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Posts Tagged ‘There and Back’

L4564 ‘There and Back’ by Stick Insect

Posted by Encota on 9 August 2019

Picture the scene.  You are catching up on those episodes of Killing Eve that you’ve been meaning to watch and hear all their talk about ‘The Twelve’.  Who can they be?  Then you pick up this week’s Listener crossword and – perhaps – all is revealed.

Given it was 50 years on this 20th July, it would have been a missed opportunity if The Listener hadn’t featured a Moon Landing Puzzle.

This one was delightful in that it included all Twelve U.S. astronauts to have walked on the Moon’s surface – in order of touching its surface, I think.  ARMSTRONG and ALDRIN were gently hidden on Rows 1 and 2, right through to CERNAN and SCHMITT on Rows 11 & 12.

My favourite clue was (before and after one letter was deleted):

Aptness of Bill Sikes’ girl following pro(f)’s contrary church rule (11)

… for CONCERNANCY, with its split of definition and wordplay in the middle of Bill Sikes – very neat!

Tim / Encota

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Listener No 4564: There and Back by Stick Insect

Posted by Dave Hennings on 9 August 2019

Stick Insect’s last puzzle was two years ago and had a theme courtesy of a maxim from Plato’s Protagoras: “That man is the measure of all things”. I seem to remember that a bit of googling (or duckduckgoin) was required for it. This week, we had a theme that positively shouted itself out. From the title and the requirement to highlight twelve surnames, we were dealing with the fiftieth anniversary of the first moon landing in 1969.

I have to admit that only nine of them rang a bell with me, and I tried to fill the grid without getting help from the them. However, I couldn’t avoid ARMSTRONG and ALDRIN in rows 1 and 2 giving me such help.

The grid construction for this puzzle was excellent, as was the thematic nature of the clues — half one way, half the other. And then there was the icing on the cake: the order in which the astronauts set foot on the moon was the order in which they appeared from top to bottom in the grid, culminating with CERNAN and SCHMITT. What is (sort of) interesting is that, although Schmitt was the last man to step onto the Moon, Cernan was the last one to leave it.

For those who needed extra help with the theme, the extra letters in the clues to be removed before solving gave We came in peace for all mankind which appeared on plaques attached to the Lunar Modules which were left on the Moon. Finally “ONE GIANT LEAP” went beneath the grid.

It took this anniversary to make me realise how incredible it was to achieve the feat of “… landing a man on the moon and returning him safely to the Earth”. I can imagine that a few people must have commented “What did he just say?!” In the end, the Apollo program required about 400,000 people and nearly $300 billion in today’s money. Sadly, some of the test astronauts died before Apollo XI succeeded.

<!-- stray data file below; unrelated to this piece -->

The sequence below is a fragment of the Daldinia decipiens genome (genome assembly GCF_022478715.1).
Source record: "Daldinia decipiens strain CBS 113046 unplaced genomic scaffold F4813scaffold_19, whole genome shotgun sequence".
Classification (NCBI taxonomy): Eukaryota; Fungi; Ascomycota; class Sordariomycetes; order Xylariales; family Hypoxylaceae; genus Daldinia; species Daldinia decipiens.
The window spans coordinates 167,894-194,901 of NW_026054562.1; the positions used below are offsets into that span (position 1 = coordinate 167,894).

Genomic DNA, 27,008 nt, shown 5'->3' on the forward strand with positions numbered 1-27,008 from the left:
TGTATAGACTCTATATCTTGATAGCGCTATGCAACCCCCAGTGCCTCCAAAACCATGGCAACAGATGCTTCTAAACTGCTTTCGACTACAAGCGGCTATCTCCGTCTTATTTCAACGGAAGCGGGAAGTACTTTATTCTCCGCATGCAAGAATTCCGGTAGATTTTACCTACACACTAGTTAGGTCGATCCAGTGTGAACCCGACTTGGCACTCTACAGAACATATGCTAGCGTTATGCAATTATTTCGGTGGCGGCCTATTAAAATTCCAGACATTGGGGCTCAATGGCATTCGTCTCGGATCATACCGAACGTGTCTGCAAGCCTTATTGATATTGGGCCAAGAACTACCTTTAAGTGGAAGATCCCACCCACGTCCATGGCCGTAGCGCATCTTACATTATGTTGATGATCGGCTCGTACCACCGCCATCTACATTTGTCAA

Thanks for the puzzle, SI.
 

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There and Back by Stick Insect

Posted by shirleycurran on 9 August 2019

We thought we were so clever when we guessed that this was going to be about Tolkien’s Lord of the Rings – “There and Back” with twelve dwarves’ names to highlight in the completed grid – Oin, Gloin, Nori, Dori, Bifur etc. but when ALDRIN appeared between that obscure word QAWWAL and DRINK, we had to have a speedy rethink and realized that we had already entered ARMSTRONG as part of mARM [S] TRON and Galley. A very different there and back.

DRINK! Ah yes, ‘Male’s one day at racecourse gave us an extra M that we were looking for in WE CAME IN PEACE FOR ALL MANKIND, AND LEFT US WITH ‘Ale’s D + RINK. I was relieved as my initial run through the clues had produced ‘menu item’, ‘Try water’ and ‘Spirit’ but no convincing proof that Stick Insect retains his admission ticket to the Listener Setters’ Oenophile Elite. But there it was: “Cheers, Stick Insect!”

Yes, the clues were generous and we needed to check only a few of our solutions. Romansch is spoken not a long way from where we live but the spelling RUMONSCH was new on us. ‘Odd boy with school dialect’ gave us an extra O so that we had RUM = odd, ON = by and SCH = school, giving us the ‘dialect’.

We had to check CHELLEAN too. ‘Revolutionary left Nepal confused once regarding early culture’. We needed to extract the P from the material leaving us with CHE L + NEAL*. We hadn’t heard of a QAWWAL religious singer but, of course, Stick Insect carefully spelled out what we needed and at that point, we were able to consult Wiki’s list of astronauts and fill our gaps.

How impressive that Stick Insect managed to produce the jumbled letters of ONE GIANT LEAP from those twelve names. Even more impressive that he was able to construct a 52-word grid with 26 words heading backwards, to fit all that material in and give the 26-word message that the first moon-landers gave to any stray outer-space dwellers. Nice, thank you.

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